The Hobbit

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The Hobbit Study Guide

Welcome to the LitCharts study guide on J.R.R. Tolkien's The Hobbit. Created by the original team behind SparkNotes, LitCharts are the world's best literature guides.

Brief Biography of J.R.R. Tolkien
  As a child, Tolkien was an excellent student, and enjoyed reading imaginative fiction like Alice’s Adventures in Wonderland and Through the Looking Glass by Lewis Carroll. He also developed a passion for languages, even inventing a language called Nevbosh with his cousins. Tolkien studied English literature at Oxford University, and married a woman named Edith Bratt shortly after his graduation. He fought in World War One, including in the infamous Battle of the Somme, where he lost many of his closest friends. After the war, Tolkien began a brilliant career as a scholar of Old and Middle English. His translation of the poem Sir Gawain and the Green Knight is still widely taught, and his celebrated lecture on the poem Beowulf is often credited with sparking a renewed interest in early English poetry. With the publication of The Hobbit in 1937 and The Lord of the Rings in the mid-1950s, Tolkien became world-famous. Though he had more than enough money retire from academic life, he continued to teach at Oxford University until his death in 1977.
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Historical Context of The Hobbit
Tolkien fought in World War One, and though The Hobbit is a work of fantasy, his experiences as a soldier in France clearly informed his writing. When Yugoslavian nationalists assassinated Archduke Franz Ferdinand of Austria, the Austro-Hungarian Empire declared war on Serbia, and the two nations’ military alliances with other countries eventually drew all of Europe into a military conflict. Italy formed an uneasy alliance with Germany and the Austro-Hungarian Empire, while England formed an alliance with France and Russia. The complicated five-way battle at the end of The Hobbit, which leads to a series of hastily-established alliances and treaties, might be Tolkien’s version of World War One.
Other Books Related to The Hobbit
The success of The Hobbit inspired Tolkien to write the three longer novels about Middle Earth collectively known as The Lord of the Rings: The Fellowship of the Ring (1954), The Two Towers (1954), and The Return of the King (1955). At the time of his death, Tolkien left behind a huge collection of stories, poems, and fragments of stories and mythology set in Middle Earth and its surrounding universe that his son, Christopher Tolkien, later published. The best known of these posthumous works is The Silmarillion (1977), a prequel of sorts to the events in The Hobbit and The Lord of the Rings. Tolkien’s success may have inspired his friend, C.S. Lewis, to publish his own series of richly detailed fantasy novels, The Chronicles of Narnia. The Hobbit also has a lot in common with early epic poems. Like Beowulf, it features a dragon; like The Odyssey, its hero grows into something of a trickster who enjoys reinventing himself.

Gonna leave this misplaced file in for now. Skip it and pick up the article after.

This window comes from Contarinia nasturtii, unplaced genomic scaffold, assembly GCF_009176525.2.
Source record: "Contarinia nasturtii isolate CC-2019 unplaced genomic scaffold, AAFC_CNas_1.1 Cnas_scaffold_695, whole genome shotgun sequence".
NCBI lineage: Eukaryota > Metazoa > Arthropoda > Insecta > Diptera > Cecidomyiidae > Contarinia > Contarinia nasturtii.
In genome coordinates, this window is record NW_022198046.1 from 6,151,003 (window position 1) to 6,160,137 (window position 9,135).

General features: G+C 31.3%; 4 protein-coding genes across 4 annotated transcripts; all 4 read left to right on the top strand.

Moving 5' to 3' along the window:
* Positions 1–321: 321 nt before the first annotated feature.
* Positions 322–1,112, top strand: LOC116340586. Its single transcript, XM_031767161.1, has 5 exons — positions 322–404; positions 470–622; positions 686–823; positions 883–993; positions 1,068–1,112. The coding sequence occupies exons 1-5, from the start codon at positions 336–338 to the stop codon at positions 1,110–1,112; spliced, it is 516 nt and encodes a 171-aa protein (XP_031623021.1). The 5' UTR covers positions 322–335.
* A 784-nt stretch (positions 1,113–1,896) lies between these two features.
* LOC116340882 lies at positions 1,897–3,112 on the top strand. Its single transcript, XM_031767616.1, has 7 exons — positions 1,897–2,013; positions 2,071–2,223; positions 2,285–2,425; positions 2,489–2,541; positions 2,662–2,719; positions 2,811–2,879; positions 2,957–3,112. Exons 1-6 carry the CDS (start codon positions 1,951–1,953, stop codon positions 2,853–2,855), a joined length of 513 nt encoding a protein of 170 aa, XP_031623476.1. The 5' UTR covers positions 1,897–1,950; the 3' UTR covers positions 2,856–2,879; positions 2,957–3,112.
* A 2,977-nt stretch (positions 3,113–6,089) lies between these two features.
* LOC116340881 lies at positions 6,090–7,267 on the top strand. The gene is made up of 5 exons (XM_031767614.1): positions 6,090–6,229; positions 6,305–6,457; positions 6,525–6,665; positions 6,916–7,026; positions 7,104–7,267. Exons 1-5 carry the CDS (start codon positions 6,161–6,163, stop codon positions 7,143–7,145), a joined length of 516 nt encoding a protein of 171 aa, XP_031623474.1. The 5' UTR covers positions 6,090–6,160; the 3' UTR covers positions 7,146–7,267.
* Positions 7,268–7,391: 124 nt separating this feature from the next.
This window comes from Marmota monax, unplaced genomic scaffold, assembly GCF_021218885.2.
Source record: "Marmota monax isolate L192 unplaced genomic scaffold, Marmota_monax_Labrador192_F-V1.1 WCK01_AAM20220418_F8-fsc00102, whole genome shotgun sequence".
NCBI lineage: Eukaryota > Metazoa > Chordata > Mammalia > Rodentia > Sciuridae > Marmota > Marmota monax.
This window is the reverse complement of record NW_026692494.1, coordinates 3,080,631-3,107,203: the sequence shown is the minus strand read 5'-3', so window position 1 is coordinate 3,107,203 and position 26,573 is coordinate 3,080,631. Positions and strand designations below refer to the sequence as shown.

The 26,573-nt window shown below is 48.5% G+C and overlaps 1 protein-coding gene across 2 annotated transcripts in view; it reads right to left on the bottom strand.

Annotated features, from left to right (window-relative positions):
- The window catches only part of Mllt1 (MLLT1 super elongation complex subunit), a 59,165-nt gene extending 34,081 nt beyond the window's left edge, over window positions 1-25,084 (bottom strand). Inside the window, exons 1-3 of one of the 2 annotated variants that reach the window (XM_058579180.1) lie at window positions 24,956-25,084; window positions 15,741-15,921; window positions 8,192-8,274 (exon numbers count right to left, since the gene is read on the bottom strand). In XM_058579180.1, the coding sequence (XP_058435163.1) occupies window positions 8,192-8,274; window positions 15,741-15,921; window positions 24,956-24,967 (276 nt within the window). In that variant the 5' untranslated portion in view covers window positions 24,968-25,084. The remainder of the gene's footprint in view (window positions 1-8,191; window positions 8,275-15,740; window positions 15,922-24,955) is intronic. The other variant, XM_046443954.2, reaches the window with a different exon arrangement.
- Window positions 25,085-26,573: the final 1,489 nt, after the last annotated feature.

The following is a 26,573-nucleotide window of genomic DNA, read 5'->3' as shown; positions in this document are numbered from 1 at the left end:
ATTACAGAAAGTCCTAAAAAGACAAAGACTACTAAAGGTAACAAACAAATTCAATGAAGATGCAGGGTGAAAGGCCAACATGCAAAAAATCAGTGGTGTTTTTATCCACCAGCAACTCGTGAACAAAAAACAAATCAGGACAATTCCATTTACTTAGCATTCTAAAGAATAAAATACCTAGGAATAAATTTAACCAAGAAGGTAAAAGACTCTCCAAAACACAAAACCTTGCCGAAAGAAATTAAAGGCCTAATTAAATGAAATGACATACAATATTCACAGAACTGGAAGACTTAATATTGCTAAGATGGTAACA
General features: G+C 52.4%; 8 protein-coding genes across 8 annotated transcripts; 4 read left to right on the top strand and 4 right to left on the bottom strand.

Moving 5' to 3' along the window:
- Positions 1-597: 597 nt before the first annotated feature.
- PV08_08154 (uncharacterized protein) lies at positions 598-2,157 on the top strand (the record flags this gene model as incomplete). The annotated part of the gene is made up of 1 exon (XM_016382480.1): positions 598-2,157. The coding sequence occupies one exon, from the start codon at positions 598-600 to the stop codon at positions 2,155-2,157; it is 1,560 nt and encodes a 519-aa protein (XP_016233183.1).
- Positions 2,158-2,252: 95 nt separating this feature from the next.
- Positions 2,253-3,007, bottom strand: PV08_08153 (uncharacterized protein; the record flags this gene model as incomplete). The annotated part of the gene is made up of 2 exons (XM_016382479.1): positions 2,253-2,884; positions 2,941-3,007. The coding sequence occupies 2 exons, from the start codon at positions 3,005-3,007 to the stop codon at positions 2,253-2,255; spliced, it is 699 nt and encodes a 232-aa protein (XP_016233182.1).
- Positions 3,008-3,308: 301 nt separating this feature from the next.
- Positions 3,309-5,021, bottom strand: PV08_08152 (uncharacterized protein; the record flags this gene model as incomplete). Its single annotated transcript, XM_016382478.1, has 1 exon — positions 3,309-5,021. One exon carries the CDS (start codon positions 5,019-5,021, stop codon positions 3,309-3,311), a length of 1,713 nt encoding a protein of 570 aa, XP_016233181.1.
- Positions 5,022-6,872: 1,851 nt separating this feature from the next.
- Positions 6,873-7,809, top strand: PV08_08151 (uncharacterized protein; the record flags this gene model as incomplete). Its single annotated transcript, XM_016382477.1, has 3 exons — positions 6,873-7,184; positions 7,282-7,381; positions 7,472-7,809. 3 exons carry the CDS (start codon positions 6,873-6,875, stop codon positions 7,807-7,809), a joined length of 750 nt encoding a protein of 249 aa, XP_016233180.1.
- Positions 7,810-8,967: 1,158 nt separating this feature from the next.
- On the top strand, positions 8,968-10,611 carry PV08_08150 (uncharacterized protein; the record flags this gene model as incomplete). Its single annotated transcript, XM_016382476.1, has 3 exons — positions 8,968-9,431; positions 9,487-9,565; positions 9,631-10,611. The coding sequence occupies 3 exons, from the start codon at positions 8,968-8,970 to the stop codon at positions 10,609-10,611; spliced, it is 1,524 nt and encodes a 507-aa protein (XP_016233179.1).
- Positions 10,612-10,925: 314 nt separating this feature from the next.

Key Facts about The Hobbit
  • Full Title: The Hobbit, or There and Back Again
  • Where Written: Pembroke College, Oxford
  • When Published: September 21, 1937
  • Genre: Fantasy; Epic
  • Setting: Middle Earth
  • Climax: The Battle of the Five Armies
  • Antagonist: Smaug the dragon
  • Point of View: Third person omniscient
Extra Credit for The Hobbit

The greatest teacher you never had: Tolkien’s academic research at Oxford put him in touch with some of the greatest British writers of the time, including C.S. Lewis, with whom Tolkien was close friends for many years. At the end of Tolkien’s life, he received a letter from the poet W.H. Auden, who had attended a lecture Tolkien delivered on the poem Beowulf. Tolkien’s knowledge and passion inspired Auden to continue writing poetry! 

Development Hell: As soon as Tolkien published his Middle Earth novels, people tried to adapt them as films. One of the funniest ideas for a Tolkien movie came from the Beatles in the 1960s — George Harrison wanted to play Gandalf, Ringo wanted to play Sam, and John Lennon wanted to play Gollum! Wisely, Tolkien refused to let the Fab Four play hobbits and wizards, and at the time of his death, there were no live-action Middle Earth films. A quarter century later, New Line Cinema acquired the rights to Tolkien’s work, and Peter Jackson directed three Lord of the Rings films and another three based on the Hobbit.